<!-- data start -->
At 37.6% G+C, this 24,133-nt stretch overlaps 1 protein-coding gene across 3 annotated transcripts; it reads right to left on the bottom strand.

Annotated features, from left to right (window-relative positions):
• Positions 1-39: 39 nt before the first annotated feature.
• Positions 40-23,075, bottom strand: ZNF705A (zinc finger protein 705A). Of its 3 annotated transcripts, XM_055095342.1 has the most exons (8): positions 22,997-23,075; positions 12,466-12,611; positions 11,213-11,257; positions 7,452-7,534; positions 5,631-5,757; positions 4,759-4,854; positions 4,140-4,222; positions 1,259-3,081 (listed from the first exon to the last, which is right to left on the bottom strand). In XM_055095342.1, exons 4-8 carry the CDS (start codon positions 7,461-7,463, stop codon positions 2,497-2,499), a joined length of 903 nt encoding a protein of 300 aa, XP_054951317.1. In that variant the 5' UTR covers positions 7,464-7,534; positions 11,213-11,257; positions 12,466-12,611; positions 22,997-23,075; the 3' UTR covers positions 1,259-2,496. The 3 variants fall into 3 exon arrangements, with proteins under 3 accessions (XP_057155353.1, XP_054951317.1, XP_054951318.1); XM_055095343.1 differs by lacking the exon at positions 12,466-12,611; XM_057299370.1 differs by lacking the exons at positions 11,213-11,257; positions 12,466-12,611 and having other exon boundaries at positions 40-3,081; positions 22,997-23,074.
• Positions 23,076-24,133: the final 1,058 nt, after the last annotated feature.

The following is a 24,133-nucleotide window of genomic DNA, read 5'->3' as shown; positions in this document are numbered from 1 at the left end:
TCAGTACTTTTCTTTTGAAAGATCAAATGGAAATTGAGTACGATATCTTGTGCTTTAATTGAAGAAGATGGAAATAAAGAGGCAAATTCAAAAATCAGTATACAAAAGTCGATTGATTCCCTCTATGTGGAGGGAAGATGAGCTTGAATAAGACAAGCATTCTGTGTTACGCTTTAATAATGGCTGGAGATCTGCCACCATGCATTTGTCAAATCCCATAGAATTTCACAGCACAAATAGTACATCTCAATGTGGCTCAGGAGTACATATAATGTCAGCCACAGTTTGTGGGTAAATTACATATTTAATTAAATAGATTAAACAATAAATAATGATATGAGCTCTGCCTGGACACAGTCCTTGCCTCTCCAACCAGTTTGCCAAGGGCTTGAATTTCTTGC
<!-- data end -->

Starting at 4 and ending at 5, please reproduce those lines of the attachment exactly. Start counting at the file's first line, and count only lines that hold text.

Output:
• Positions 40-23,075, bottom strand: ZNF705A (zinc finger protein 705A). Of its 3 annotated transcripts, XM_055095342.1 has the most exons (8): positions 22,997-23,075; positions 12,466-12,611; positions 11,213-11,257; positions 7,452-7,534; positions 5,631-5,757; positions 4,759-4,854; positions 4,140-4,222; positions 1,259-3,081 (listed from the first exon to the last, which is right to left on the bottom strand). In XM_055095342.1, exons 4-8 carry the CDS (start codon positions 7,461-7,463, stop codon positions 2,497-2,499), a joined length of 903 nt encoding a protein of 300 aa, XP_054951317.1. In that variant the 5' UTR covers positions 7,464-7,534; positions 11,213-11,257; positions 12,466-12,611; positions 22,997-23,075; the 3' UTR covers positions 1,259-2,496. The 3 variants fall into 3 exon arrangements, with proteins under 3 accessions (XP_057155353.1, XP_054951317.1, XP_054951318.1); XM_055095343.1 differs by lacking the exon at positions 12,466-12,611; XM_057299370.1 differs by lacking the exons at positions 11,213-11,257; positions 12,466-12,611 and having other exon boundaries at positions 40-3,081; positions 22,997-23,074.
• Positions 23,076-24,133: the final 1,058 nt, after the last annotated feature.